Extracted from Stephen Bourne’s book on Black British Theatre, ‘Deep are the Roots’, this presentation will be a verbal and visual tribute to London’s Black ballet dancers of the 1940s with a nod to contemporary Black ballet
We will cover:
- Hidden Black choreographers of major musicals
- The Fred Astaire and Cole Porter connection
- Black Bottom, Pickin Cotton, Rhumba, Benguine and Carioca
- Pioneering Jamaican ballet dancers
- Black ballet companies, their work and legacy (1940s)
- Jamaican Maroons and ballet the unknown connection
- Russia, Harlem ,Westbourne Grove and Compton street the ballet link
- The colour bar in theatre and Black resistance
- 21st century Black ballet dancers
Deep Are the Roots celebrates the pioneers of Black British theatre, beginning in 1825, when Ira Aldridge made history as the first Black actor to play Shakespeare’s Othello in the United Kingdom, and ending in 1975 with the success of Britain’s first Black-led theatre company.
In addition to providing a long-overdue critique of Laurence Olivier’s Othello, Bourne has unearthed the forgotten story of Paul Molyneaux, a Shakespearean actor of the Victorian era. The twentieth-century trailblazers include Paul Robeson, Florence Mills, Elisabeth Welch, Edric Connor and Pearl Connor-Mogotsi.
There are chapters about the ground-breaking work of playwrights at the Royal Court, the first Black drama school students, pioneering theatre companies and three influential dramatists of the 1970s: Mustapha Matura, Michael Abbensetts and Alfred Fagon. Drawing on interviews with leading lights, here is everything you need to know about the trailblazers of Black theatre in Britain and their profound influence on the culture of today. ‘Deep are the Roots’ is published by the History Press on 7th October and is available from Amazon.
This is an online event at 6.30pm UK/GMT time. The Zoom link will be sent to your email. Check your JUNK MAIL when you register and just before the event starts.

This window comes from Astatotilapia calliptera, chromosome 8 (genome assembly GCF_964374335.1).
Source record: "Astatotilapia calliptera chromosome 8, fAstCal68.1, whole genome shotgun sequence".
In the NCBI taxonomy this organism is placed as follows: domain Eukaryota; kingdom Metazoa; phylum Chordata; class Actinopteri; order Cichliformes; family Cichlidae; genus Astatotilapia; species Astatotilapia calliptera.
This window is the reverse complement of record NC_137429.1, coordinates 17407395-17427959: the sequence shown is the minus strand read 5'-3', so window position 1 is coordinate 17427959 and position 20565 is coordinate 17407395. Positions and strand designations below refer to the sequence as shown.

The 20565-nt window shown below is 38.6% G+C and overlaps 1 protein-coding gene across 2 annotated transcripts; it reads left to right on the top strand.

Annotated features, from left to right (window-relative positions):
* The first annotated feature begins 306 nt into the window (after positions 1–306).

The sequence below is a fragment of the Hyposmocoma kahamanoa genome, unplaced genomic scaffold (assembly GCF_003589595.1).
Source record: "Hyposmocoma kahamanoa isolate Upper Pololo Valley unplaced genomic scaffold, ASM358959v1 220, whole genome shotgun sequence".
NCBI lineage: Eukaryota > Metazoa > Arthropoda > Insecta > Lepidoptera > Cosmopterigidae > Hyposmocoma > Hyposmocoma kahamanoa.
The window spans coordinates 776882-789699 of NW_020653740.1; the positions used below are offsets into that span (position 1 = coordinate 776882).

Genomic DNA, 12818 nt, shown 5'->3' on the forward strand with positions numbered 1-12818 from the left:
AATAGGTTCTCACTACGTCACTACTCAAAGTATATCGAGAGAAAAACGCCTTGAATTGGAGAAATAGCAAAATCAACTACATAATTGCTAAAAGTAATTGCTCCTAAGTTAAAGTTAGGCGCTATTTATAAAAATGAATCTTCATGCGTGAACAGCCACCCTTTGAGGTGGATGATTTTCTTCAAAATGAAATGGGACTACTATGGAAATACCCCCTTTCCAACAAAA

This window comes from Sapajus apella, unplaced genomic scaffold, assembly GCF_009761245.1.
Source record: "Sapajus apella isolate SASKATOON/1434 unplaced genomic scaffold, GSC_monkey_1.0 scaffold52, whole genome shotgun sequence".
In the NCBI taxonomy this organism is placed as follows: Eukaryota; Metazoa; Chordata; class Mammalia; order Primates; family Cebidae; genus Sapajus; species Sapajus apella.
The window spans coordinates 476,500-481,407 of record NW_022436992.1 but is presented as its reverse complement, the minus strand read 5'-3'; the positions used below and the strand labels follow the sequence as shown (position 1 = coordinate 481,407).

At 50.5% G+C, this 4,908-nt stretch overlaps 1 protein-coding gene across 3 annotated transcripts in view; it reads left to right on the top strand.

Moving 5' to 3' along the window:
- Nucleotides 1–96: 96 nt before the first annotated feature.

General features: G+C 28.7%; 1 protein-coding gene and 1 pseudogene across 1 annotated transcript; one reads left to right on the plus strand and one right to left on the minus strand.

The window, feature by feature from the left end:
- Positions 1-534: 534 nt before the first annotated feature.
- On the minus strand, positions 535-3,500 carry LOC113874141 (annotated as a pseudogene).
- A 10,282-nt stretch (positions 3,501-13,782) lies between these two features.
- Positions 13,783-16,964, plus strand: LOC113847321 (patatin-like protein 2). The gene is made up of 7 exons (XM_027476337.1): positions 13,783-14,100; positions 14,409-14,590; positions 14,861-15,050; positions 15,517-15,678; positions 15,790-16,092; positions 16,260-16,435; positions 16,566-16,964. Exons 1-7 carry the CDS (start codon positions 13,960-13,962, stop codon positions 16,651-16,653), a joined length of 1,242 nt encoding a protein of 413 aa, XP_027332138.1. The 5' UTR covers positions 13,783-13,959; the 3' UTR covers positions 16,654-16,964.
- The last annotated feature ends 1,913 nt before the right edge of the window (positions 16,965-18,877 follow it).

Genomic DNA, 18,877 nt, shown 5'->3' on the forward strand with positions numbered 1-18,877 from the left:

Other coming events from Black History Walks www.blackhistorywalks.co.uk
- Black History River Cruise
- Black History Bus tour
- Darcus Howe Plaque unveiling
- 18th Century Superheroine Sarah Parker Remond
- 20 Banned Black Films you need to see
- Tracing the money of the slave owners
- The British Black Panther Movement
- African Superheroes Day
- The Black History in Call of Duty
About the speaker
Stephen Bourne is a writer, film and social historian specialising in black heritage and gay culture. As noted by the BBC among others, Stephen ‘has discovered many stories that have remained untold for years’. Bonnie Greer, the acclaimed playwright and critic, says: ‘Stephen brings great natural scholarship and passion to a largely hidden story. He is highly accessible, accurate and surprising. You always walk away from his work knowing something that you didn’t know, that you didn’t even expect.’
Stephen was born in London. He graduated from the London College of Printing with a bachelor’s degree in film and television in 1988, and in 2006 received a MPhil. at De Montfort University on the subject of the representation of gay men in British television drama, 1936–79. After graduating in 1988, he was a research officer at the British Film Institute on a project that documented the history of black people in British television. The result was a two-part television documentary called Black and White in Colour (BBC 1992), directed by Isaac Julien, that is considered ground-breaking.
In 1991 Stephen was a founder member of the Black and Asian Studies Association. In 1991, Stephen co-authored Aunt Esther’s Story with Esther Bruce (his adopted aunt), which was published by Hammersmith and Fulham’s Ethnic Communities Oral History Project. Nancy Daniels in The Voice (8 October 1991) described the book as ‘Poignantly and simply told, the story of Aunt Esther is a factual account of a black working-class woman born in turn of the century London. The book is a captivating documentation of a life rich in experiences, enhanced by good black-and-white photographs.’ For Aunt Esther’s Story, Stephen and Esther were shortlisted for the 1992 Raymond Williams Prize for Community Publishing.